Hae Ran Ryu clinched the prestigious Louise Suggs Rolex Rookie of the Year Award for 2023 on the LPGA Tour. This honor comes on the heels of her impressive tie for 12th place at The Annika last week. Heading into the CME Group Tour Championship, Ryu has amassed a total of 893 points, holding an insurmountable 274-point lead over Grace Kim in the Rookie standings.
Hae Ran Ryu is your 2023 Louise Suggs Rolex Rookie of the Year ‼️🏆
Ryu’s inaugural season on the LPGA Tour has been nothing short of remarkable, marked by six top-10 finishes, including a noteworthy victory at the Walmart NW Arkansas Championship. Among her achievements are a solo third at the Mizuho Americas Open and a solo fourth at the Cognizant Founders Cup. She also notched her best result in a major tournament, finishing eighth at the US Women’s Open.
“I’m honored to receive the Rookie of the Year Award and join the prestigious list of past winners. This year has been unforgettable, and I take pride in what I’ve accomplished on the LPGA Tour,” expressed Ryu. “I’m forever grateful to my team and fans for their unwavering support in my debut season, and I eagerly anticipate closing out the year at the CME Group Tour Championship.”
The 22-year-old has already earned over $1.5 million this season, securing the 15th spot on the Official Money List for the year.
Successful Transition from Amateur Glory
Before making her mark on the LPGA Tour, Ryu participated in six Tour events, securing top-15 finishes at the 2020 US Women’s Open (T13) and the 2021 BMW Ladies Championship (T7). Her journey to success includes five victories on the KLPGA, where she claimed the Rookie of the Year title in 2020. As an amateur, Ryu won the Korean Women’s Amateur in 2018 and showcased her skills at events like the World Junior Girls Championship in 2016 and 2017, the Asian Games in 2018, and the Patsy Hankins Trophy in 2018.
The climax of Ryu’s rookie season will be marked by the presentation of the Louise Suggs Rolex Rookie of the Year Award at the 2023 Rolex LPGA Awards ceremony on Thursday, November 16, at the Ritz-Carlton Golf Resort in Naples, Florida, during the week of the season-ending CME Group Tour Championship.
Since its inception in 1962, the Louise Suggs Rolex Rookie of the Year Award has become a harbinger of golfing greatness. Twelve past winners, including legends like Annika Sorenstam, Se Ri Pak, and Lorena Ochoa, have ascended to the hallowed halls of the LPGA Hall of Fame or the World Golf Hall of Fame. Hae Ran Ryu now adds her name to this illustrious list, etching her place in the annals of golf history.
Augusta National Golf Club was founded in 1932 as a men-only club and has hosted the prestigious US Masters tournament since 1934. Augusta National is considered one of the most elite clubs in the world with only about 300 members. Among them are personalities from the world’s wealthiest and most powerful businessmen. Women have only been admitted as members since 2012.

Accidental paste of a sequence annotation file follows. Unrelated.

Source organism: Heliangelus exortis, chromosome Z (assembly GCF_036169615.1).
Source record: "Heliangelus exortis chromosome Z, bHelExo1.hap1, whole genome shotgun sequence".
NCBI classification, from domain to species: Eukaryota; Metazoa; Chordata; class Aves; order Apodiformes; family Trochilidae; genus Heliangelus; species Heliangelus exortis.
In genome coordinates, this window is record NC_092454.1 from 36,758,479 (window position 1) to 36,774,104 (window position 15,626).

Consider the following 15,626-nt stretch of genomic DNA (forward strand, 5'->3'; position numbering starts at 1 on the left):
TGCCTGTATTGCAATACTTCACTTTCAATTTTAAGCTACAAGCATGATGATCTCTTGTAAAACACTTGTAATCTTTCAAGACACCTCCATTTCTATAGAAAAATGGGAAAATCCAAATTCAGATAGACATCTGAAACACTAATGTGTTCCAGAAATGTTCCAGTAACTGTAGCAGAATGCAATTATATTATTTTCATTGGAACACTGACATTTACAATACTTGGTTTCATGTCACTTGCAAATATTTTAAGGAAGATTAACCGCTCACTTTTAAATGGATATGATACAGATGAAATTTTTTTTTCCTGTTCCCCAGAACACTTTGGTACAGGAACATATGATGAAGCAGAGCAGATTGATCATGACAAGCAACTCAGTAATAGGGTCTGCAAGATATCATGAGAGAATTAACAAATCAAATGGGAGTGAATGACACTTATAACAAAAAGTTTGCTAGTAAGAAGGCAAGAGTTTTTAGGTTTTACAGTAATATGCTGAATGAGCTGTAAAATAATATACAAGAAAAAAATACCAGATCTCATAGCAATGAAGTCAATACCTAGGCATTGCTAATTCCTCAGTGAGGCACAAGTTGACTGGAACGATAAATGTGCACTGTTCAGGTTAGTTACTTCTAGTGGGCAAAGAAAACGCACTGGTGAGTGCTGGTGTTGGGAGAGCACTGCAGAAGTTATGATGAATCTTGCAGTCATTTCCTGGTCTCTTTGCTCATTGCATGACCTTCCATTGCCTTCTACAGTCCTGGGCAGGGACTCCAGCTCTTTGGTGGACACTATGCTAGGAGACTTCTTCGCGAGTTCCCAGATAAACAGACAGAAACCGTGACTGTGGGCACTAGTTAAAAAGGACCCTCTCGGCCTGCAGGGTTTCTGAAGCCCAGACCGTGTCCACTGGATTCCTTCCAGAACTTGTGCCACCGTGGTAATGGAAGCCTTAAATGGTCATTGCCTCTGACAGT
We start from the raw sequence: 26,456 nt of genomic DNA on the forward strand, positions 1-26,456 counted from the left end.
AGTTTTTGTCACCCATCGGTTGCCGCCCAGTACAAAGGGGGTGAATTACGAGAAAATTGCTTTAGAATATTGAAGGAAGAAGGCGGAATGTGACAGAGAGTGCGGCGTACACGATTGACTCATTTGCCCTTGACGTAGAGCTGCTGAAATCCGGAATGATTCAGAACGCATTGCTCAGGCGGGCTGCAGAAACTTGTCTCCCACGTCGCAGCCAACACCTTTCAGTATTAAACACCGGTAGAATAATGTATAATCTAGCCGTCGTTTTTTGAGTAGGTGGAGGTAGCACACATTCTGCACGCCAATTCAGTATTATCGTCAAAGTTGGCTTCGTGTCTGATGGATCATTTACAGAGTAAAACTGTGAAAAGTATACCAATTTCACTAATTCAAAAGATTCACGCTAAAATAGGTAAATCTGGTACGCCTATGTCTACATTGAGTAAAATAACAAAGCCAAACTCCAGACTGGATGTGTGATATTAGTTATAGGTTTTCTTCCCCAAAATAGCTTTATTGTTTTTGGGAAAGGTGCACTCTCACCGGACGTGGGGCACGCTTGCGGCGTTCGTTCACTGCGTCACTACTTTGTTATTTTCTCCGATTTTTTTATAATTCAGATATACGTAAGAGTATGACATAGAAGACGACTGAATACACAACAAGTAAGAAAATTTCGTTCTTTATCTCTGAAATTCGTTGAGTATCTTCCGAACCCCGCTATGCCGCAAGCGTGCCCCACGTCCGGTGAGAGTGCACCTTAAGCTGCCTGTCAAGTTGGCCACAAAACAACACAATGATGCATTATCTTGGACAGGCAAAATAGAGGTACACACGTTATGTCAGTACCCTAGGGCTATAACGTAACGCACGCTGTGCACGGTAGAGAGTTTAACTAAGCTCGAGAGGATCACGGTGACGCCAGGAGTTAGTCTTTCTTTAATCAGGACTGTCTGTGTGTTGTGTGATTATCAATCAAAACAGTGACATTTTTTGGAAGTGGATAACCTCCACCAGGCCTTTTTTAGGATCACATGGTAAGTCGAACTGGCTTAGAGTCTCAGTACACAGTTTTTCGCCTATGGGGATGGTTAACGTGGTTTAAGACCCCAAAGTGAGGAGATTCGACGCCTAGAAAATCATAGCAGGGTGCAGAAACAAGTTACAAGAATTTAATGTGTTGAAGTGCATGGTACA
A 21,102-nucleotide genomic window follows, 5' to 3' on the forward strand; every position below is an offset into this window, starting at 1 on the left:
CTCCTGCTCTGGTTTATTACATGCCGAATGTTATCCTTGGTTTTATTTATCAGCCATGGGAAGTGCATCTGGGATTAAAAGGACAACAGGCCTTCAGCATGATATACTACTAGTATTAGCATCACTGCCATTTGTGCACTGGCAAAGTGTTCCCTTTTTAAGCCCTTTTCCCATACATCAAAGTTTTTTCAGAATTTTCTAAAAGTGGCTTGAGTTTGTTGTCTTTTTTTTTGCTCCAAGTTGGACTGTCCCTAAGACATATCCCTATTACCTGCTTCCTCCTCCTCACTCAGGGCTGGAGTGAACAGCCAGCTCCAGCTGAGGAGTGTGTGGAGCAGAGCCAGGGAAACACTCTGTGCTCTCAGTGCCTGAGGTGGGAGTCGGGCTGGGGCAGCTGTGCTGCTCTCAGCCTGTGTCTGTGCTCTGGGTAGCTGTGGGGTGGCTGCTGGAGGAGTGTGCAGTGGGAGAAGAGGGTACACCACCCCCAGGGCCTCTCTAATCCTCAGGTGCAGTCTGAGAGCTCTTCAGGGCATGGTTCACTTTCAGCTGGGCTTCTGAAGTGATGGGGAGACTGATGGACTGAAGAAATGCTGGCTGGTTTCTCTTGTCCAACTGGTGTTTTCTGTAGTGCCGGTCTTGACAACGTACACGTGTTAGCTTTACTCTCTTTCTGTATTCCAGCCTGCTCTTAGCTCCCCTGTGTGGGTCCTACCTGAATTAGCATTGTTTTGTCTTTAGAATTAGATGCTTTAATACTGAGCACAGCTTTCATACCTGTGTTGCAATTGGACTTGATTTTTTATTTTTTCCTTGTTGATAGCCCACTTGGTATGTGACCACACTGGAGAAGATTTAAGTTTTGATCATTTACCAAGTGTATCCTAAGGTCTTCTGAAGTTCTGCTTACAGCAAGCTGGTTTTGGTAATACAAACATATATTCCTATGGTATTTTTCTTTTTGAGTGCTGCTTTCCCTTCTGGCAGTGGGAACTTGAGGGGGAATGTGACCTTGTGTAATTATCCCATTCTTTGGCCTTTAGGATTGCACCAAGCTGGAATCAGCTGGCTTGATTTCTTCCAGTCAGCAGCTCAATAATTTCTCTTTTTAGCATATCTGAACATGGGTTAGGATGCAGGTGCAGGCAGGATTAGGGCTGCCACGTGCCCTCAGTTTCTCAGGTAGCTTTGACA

Annika Sorenstam becomes first female professional player to join US Masters venue
Multiple sources reported this week that Annika Sorenstam, a 72-time winner on the LPGA Tour, has been accepted as a member at Augusta National Golf Club. However, a spokesman for Augusta National Golf Club declined to comment, and Mike McGee, Sorenstam’s husband and manager, also declined to comment. Membership in Augusta National Golf Club has traditionally been considered a private matter, and the club has always sought to keep its membership list private.
Twenty years ago, women’s activist Martha Burk of the National Council of Women’s Organizations protested the lack of women members at Augusta National. Nearly a decade passed before Augusta National’s then-chairman Billy Payne added former U.S. Secretary of State Condoleezza Rice and South Carolina financier Darla Moore to the club in 2012. Other confirmed female members at Augusta National Golf Club in Georgia include Heidi Ueberroth, co-chairwoman of Pebble Beach Co; former USGA President Diana Murphy; former IBM CEO Ginni Rometty; and Ana Botin, executive chairwoman of Santander Group. Golf legend Annika Sorenstam is now the first professional player to be inducted as a member of the country’s most prestigious golf club. Sorenstam has been a trailblazer for women’s golf. She has collected a total of 10 Major titles during her unique career. In 2008, she became the first woman to compete in a PGA Tour event since 1945 when she competed in the tournament then known as the Bank of America Colonial. When Augusta National Golf Club introduced the Augusta Women’s National Amateur in 2019, Sorenstam was one of the first starters.
“I wish we had done it sooner”
A decade after the first female members were admitted, Fred Ridley, the current club chairman, reflected on that decision during his pre-tournament press conference at the Masters. “I don’t know about you, but when anything happens or any idea that you had turns out well and you’re pleased about it, initiative, whatever, you might always say, well, why didn’t we do that sooner? And that’s a fair, that’s a fair thought. And so I wish – I wish we had have,” he said.